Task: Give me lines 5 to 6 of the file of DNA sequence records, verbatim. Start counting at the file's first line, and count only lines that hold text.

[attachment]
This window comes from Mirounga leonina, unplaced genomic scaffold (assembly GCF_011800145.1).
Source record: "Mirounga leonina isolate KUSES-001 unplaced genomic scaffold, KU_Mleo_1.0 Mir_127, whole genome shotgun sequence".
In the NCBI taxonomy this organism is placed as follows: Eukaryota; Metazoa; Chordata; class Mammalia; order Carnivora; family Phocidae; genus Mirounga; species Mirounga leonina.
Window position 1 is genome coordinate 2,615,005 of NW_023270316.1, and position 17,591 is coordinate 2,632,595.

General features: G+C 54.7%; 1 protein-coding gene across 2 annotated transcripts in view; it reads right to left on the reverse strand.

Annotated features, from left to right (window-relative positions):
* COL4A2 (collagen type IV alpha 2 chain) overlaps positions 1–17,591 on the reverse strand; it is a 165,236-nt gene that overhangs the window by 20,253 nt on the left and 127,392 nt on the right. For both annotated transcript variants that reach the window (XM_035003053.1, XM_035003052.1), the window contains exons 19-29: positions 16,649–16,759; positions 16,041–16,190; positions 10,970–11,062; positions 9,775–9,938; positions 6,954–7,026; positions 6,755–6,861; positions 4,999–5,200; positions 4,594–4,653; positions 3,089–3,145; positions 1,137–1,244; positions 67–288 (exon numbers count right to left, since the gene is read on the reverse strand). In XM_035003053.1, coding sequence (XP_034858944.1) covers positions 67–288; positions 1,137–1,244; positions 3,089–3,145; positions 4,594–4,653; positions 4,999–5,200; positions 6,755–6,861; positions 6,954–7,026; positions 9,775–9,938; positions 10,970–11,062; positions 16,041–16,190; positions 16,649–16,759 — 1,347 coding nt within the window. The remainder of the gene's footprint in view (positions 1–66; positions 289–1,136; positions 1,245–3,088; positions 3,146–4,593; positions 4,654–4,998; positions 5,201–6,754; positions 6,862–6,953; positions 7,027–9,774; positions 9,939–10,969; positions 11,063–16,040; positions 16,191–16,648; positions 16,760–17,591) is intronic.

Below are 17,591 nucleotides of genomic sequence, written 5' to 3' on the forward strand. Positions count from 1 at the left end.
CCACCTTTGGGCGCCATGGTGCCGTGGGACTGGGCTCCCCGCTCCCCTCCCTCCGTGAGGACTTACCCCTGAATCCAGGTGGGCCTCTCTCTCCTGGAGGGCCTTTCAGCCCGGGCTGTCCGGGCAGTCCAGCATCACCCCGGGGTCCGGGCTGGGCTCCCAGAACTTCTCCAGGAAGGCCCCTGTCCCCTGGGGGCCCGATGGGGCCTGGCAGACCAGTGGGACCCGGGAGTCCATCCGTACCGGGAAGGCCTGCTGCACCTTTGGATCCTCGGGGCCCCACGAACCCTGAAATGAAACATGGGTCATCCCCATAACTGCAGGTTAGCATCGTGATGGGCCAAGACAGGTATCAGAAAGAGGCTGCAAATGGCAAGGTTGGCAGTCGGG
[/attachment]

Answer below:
General features: G+C 54.7%; 1 protein-coding gene across 2 annotated transcripts in view; it reads right to left on the reverse strand.

Annotated features, from left to right (window-relative positions):